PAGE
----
Although prednisone is indeed occasionally needed and can actually be life saving, it is nearly always a poor choice to use for the long term. Prednisone will cover up the disease, but it is the underlying dysfunction -- the cause of the disease -- that must be repaired.

How to Treat Inflammation at its Source, Naturally

Lifestyle changes will go a long way toward reducing chronic inflammation in your body, so focus on making the following changes:

  1. Focus on eating a healthy diet. This includes avoiding pro-inflammatory foods like trans fats, fried foods, sugar and grains, foods cooked at high temperatures and oxidized cholesterol (cholesterol that has gone rancid, such as that from overcooked, scrambled eggs).

  1. Get plenty of animal-based omega-3 fats by taking a high-quality krill oil that is chock full of these beneficial omega-3s. My favorite in this area is krill oil.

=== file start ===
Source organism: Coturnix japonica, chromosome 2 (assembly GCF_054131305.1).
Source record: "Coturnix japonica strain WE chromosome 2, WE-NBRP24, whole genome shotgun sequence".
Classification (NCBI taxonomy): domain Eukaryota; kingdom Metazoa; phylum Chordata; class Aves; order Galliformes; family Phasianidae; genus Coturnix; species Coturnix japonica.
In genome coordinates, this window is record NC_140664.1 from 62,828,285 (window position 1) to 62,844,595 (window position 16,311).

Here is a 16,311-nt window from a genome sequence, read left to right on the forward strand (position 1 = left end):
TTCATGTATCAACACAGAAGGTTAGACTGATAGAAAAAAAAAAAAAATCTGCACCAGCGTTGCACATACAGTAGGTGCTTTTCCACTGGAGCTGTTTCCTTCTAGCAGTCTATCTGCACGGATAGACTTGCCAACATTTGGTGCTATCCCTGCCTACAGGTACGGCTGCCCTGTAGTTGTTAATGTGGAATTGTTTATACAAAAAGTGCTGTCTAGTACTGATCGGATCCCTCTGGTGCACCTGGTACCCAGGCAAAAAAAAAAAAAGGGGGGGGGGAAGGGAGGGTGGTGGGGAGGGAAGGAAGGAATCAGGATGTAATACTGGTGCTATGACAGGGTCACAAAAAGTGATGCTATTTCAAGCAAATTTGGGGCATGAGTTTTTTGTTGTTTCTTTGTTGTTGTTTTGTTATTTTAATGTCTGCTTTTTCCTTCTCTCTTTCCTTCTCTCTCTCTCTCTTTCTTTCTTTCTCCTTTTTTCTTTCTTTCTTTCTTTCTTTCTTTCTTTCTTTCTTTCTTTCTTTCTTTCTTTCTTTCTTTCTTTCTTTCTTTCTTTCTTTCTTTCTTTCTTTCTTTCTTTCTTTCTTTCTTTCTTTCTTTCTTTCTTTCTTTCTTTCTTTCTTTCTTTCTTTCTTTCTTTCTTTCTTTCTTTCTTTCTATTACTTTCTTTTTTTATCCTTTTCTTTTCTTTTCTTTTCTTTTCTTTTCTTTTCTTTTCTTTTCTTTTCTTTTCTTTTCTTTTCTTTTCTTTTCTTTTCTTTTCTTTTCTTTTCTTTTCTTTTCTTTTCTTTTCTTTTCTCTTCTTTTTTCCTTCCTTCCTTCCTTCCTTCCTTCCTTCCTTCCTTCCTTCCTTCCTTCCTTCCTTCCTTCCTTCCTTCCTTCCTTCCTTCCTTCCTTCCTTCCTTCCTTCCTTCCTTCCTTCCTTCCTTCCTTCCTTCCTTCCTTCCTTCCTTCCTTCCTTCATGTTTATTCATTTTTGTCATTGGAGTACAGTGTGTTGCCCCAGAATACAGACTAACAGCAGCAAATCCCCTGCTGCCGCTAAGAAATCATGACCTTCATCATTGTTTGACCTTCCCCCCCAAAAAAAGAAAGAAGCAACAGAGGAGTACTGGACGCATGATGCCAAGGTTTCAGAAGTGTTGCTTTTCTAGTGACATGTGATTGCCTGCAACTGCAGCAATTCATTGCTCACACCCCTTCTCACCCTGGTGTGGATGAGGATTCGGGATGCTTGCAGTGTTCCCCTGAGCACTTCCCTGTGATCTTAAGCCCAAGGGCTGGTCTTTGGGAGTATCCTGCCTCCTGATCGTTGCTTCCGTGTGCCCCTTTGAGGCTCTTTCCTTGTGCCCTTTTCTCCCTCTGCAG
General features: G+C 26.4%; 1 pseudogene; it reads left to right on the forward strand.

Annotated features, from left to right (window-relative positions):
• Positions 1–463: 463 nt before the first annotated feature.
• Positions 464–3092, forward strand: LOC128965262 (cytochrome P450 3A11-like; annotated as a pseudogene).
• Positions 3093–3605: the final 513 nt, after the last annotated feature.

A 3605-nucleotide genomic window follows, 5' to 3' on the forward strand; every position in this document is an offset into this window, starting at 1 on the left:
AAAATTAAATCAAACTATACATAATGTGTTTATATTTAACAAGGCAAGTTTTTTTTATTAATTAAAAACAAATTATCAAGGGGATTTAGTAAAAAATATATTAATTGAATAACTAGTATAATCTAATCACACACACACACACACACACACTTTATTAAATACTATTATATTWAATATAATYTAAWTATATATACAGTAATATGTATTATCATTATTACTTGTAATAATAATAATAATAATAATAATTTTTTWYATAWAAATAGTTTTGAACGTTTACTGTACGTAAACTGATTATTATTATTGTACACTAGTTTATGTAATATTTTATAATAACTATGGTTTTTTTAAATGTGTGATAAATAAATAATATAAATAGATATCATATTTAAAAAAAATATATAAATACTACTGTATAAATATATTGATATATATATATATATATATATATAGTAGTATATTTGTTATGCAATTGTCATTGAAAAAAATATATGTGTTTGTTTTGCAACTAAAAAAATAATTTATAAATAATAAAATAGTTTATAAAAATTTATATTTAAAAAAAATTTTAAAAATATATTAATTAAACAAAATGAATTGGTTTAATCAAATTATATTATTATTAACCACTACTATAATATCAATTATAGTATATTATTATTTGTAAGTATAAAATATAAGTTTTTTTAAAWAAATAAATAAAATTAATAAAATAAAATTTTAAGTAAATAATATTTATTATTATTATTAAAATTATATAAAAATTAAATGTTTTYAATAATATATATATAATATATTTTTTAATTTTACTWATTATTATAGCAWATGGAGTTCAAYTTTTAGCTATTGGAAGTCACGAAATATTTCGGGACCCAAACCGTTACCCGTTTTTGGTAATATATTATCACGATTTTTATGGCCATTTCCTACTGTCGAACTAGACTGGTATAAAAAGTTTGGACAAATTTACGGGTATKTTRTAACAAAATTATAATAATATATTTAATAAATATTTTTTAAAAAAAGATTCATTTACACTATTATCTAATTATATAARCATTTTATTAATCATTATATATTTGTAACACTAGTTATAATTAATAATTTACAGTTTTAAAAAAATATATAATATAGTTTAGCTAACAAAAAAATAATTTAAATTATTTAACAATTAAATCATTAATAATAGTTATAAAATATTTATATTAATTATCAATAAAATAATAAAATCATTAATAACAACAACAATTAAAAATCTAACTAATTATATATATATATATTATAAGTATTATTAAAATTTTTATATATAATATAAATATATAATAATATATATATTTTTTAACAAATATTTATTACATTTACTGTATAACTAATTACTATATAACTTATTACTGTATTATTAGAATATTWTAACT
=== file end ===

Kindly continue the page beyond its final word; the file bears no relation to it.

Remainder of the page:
1. Optimize your insulin levels. If your fasting insulin level is not lower than three consider limiting or eliminating your intake of grains and sugars until you optimize your insulin level.

  1. Exercise regularly. Exercise is a great way to lower inflammation without any of the side effects associated with medications.

  1. Quit smoking. Smoking hardens your arteries and increases inflammation. But research shows you can reverse all the damaging effects to your arteries within 10 years of quitting. However, be sure you get your diet under control first so you don’t fall into the trap of trading cigarettes for unhealthy junk foods.